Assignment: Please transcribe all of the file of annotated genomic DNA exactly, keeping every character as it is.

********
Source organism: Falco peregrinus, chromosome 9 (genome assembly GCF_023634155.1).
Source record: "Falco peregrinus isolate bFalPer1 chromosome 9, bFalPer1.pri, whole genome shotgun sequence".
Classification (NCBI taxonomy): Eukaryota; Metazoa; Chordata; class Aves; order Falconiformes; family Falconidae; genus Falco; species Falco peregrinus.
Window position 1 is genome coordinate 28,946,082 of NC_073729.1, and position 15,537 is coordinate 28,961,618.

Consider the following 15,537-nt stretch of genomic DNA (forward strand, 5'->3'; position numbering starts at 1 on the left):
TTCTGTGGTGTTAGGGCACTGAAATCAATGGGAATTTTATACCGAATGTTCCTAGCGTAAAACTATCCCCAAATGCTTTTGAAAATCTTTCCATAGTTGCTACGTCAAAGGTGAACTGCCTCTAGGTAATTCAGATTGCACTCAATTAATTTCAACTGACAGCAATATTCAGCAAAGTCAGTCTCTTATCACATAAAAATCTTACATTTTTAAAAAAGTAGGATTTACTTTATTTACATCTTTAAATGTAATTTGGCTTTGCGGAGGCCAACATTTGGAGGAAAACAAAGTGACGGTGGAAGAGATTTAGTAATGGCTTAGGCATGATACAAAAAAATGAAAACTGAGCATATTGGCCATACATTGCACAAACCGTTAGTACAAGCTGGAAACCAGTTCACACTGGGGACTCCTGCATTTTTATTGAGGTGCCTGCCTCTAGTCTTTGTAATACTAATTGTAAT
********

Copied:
Source organism: Falco peregrinus, chromosome 9 (genome assembly GCF_023634155.1).
Source record: "Falco peregrinus isolate bFalPer1 chromosome 9, bFalPer1.pri, whole genome shotgun sequence".
Classification (NCBI taxonomy): Eukaryota; Metazoa; Chordata; class Aves; order Falconiformes; family Falconidae; genus Falco; species Falco peregrinus.
Window position 1 is genome coordinate 28,946,082 of NC_073729.1, and position 15,537 is coordinate 28,961,618.

Consider the following 15,537-nt stretch of genomic DNA (forward strand, 5'->3'; position numbering starts at 1 on the left):
TTCTGTGGTGTTAGGGCACTGAAATCAATGGGAATTTTATACCGAATGTTCCTAGCGTAAAACTATCCCCAAATGCTTTTGAAAATCTTTCCATAGTTGCTACGTCAAAGGTGAACTGCCTCTAGGTAATTCAGATTGCACTCAATTAATTTCAACTGACAGCAATATTCAGCAAAGTCAGTCTCTTATCACATAAAAATCTTACATTTTTAAAAAAGTAGGATTTACTTTATTTACATCTTTAAATGTAATTTGGCTTTGCGGAGGCCAACATTTGGAGGAAAACAAAGTGACGGTGGAAGAGATTTAGTAATGGCTTAGGCATGATACAAAAAAATGAAAACTGAGCATATTGGCCATACATTGCACAAACCGTTAGTACAAGCTGGAAACCAGTTCACACTGGGGACTCCTGCATTTTTATTGAGGTGCCTGCCTCTAGTCTTTGTAATACTAATTGTAAT